The pain which the First Consul felt at this time increased his irritability. Perhaps many of the sets of this epoch of his life should be attributed to this illness. At the time in question his ideas were not the same in the evening as they had been in the morning; and often in the morning he would tear up, even without the least remark, notes he had dictated to me at night and which he had considered excellent. At other times I took on myself not to send to the Moniteur, as he wished me to do, notes which, dictated by annoyance and irascibility, might have produced a bad effect in Europe. When the next day he did not see the article, I attributed this to the note being too late, or to the late arrival of the courier. But I told him it was no loss, for it would be inserted the next day. He did not answer at once, but a quarter of an hour afterwards he said to me, "Do not send my note to the 'Moniteur' without showing it to me." He took it and reread it. Sometimes he was astonished at what he had dictated to me, and amused himself by saying that I had not understood him properly. "That is not much good, is it? "—"`Pon my word, I don't quite know."—"Oh no, it is worthless; what say you?" Then he bowed his head a little, and tore up the paper. Once when we were at the Tuileries he sent me at two o'clock in the morning a small note in his own writing, in which was, "To Bourrienne. Write to Maret to make him erase from the note which Fleurieu has read to the Tribunate the phrase (spelt frase) concerning Costaz, and to soften as much as possible what concerns the reporter of the Tribunate."
This change, after time for reflection, arose, as often happened with him, from observations I had made to him, and which he had at first angrily repulsed.
After the peace of Amiens the First Consul, wishing to send an ambassador to England, cast his eyes—for what reason I know not—on General Andreossi. I took the liberty of making some observation on a choice which did not appear to me to correspond with the importance of the mission. Bonaparte replied, "I have not determined on it; I will talk to Talleyrand on the subject." When we were at Malmaison in the evening M. de Talleyrand came to transact business with the First Consul. The proposed appointment of an ambassador to England was mentioned. After several persons had been named the First Consul said, "I believe I must send Andreossi." M. de Talleyrand, who was not much pleased with the choice, observed in a dry sarcastic tone, "You must send Andre 'aussi', I Pray, who is this Andre?"—"I did not mention any Andre; I said Andreossi. You know Andreossi, the general of artillery?"—"Ah! true; Andreossi: I did not think of him: I was thinking only of the diplomatic men, and did not recollect any of that name. Yes, yes; Andreossi is in the artillery!" The general was appointed ambassador, and went to London after the treaty of Amiens; but he returned again in a few months. He had nothing of consequence to do, which was very lucky for him.
In 1802 Jerome was at Brest in the rank of 'enseigne de vaisseau'—[A rank in the navy equivalent to that of our lieutenant.]— He launched into expenses far beyond what his fortune or his pay could maintain. He often drew upon me for sums of money which the First Consul paid with much unwillingness. One of his letters in particular excited Napoleon's anger. The epistle was filled with accounts of the entertainments Jerome was giving and receiving, and ended by stating that he should draw on me for 17,000 francs. To this Bonaparte wrote the following reply:—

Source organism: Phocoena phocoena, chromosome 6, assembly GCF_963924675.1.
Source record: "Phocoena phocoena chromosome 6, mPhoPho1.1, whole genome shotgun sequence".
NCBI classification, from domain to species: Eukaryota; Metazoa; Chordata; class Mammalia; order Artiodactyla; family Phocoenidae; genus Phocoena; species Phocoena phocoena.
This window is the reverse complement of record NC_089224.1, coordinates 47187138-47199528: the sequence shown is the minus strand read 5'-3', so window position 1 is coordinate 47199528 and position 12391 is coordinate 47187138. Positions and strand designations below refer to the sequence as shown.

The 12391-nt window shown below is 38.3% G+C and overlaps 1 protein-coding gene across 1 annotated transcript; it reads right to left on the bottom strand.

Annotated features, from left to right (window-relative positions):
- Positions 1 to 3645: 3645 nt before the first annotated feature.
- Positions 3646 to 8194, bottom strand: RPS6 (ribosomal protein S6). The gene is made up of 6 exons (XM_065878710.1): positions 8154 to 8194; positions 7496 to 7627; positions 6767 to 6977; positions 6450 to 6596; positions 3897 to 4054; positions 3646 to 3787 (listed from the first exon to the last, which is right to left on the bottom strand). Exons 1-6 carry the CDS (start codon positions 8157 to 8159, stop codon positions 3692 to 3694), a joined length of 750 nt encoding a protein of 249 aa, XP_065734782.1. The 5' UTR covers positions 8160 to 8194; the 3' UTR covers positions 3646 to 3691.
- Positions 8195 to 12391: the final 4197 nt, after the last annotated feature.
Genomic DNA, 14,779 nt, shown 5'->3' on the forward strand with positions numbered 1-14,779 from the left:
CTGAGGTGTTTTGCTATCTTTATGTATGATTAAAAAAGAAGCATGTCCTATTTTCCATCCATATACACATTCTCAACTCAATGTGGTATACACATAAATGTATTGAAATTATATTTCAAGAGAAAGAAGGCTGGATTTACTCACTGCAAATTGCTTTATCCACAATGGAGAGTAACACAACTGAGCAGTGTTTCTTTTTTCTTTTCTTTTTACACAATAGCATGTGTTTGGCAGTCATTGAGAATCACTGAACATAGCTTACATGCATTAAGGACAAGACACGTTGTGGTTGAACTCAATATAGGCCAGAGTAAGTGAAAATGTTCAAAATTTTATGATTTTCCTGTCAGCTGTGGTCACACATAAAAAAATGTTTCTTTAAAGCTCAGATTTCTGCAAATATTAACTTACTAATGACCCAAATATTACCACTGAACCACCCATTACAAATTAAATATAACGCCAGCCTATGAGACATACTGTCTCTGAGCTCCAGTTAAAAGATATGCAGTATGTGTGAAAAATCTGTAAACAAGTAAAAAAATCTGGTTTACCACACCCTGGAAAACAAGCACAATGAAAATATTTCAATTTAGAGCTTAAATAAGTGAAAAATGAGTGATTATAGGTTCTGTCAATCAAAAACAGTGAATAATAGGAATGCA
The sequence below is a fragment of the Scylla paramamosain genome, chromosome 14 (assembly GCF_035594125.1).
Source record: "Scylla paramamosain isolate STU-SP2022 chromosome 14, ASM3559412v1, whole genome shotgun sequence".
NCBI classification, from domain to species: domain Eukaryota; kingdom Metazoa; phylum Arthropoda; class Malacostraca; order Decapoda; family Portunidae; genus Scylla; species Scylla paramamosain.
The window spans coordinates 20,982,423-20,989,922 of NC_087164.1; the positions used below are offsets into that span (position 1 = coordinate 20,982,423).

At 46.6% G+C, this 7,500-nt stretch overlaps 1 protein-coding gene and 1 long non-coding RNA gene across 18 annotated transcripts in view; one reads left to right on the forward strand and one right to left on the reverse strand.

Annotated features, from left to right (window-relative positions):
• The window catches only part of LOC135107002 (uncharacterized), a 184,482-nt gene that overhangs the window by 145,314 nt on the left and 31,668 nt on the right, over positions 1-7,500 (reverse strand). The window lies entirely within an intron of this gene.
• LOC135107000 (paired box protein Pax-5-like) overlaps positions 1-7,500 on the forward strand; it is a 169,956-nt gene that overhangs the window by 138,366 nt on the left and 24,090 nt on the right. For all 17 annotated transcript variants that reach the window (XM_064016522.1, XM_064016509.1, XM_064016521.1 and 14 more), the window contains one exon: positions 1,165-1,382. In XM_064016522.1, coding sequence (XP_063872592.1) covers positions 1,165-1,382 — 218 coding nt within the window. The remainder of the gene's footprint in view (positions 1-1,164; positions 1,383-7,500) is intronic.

I have read your letter, Monsieur l'Enseigne de Vaisseau; and I am waiting to hear that you are studying on board your corvette a profession which you ought to consider as your road to glory. Die young, and I shall have some consolatory reflection; but if you live to sixty without having served your country, and without leaving behind you any honourable recollections, you had better not have lived at all.
Jerome never fulfilled the wishes of his brother, who always called him a little profligate. From his earliest years his conduct was often a source of vexation to his brother and his family. Westphalia will not soon forget that he was her King; and his subjects did not without reason surname him "Heliogabalus in miniature."
The First Consul was harassed by the continual demands for money made on him by his brothers. To get rid of Joseph, who expended large sums at Mortfontaine, as Lucien did at Neuilly, he gave M. Collot the contract for victualling the navy, on the condition of his paying Joseph 1,600,000 francs a year out of his profits. I believe this arrangement answered Joseph's purpose very well; but it was anything but advantageous to M. Collot. I think a whole year elapsed without his pocketing a single farthing. He obtained an audience of the First Consul, to whom he stated his grievances. His outlays he showed were enormous, and he could get no payment from the navy office. Upon which the Consul angrily interrupted him, saying, "Do you think I am a mere capuchin? Decres must have 100,000 crowns, Duroc 100,000, Bourrienne 100,000; you must make the payments, and don't come here troubling me with your long stories. It is the business of my Ministers to give me accounts of such matters; I will hear Decres, and that's enough. Let me be teased no longer with these complaints; I cannot attend to them." Bonaparte then very unceremoniously dismissed M. Collot. I learned afterwards that he did not get a settlement of the business until after a great deal of trouble. M. Collot once said to me, "If he had asked me for as much money as would have built a frigate he should have had it. All I want now is to be paid, and to get rid of the business." M. Collot had reason and honour on his side; but there was nothing but shuffling on the other.
ETEXT EDITOR'S BOOKMARKS:
Calumny such powerful charms . . . . . . . . . . . . . . . . . . . . .
Die young, and I shall have some consolatory reflection. . . . . . . .
Immortality is the recollection one leaves . . . . . . . . . . . . . .
Most celebrated people lose on a close view. . . . . . . . . . . . . .
Religion is useful to the Government . . . . . . . . . . . . . . . . .
The boudoir was often stronger than the cabinet. . . . . . . . . . . .
To leave behind him no traces of his existence . . . . . . . . . . . .
Treaty, according to custom, was called perpetual. . . . . . . . . . .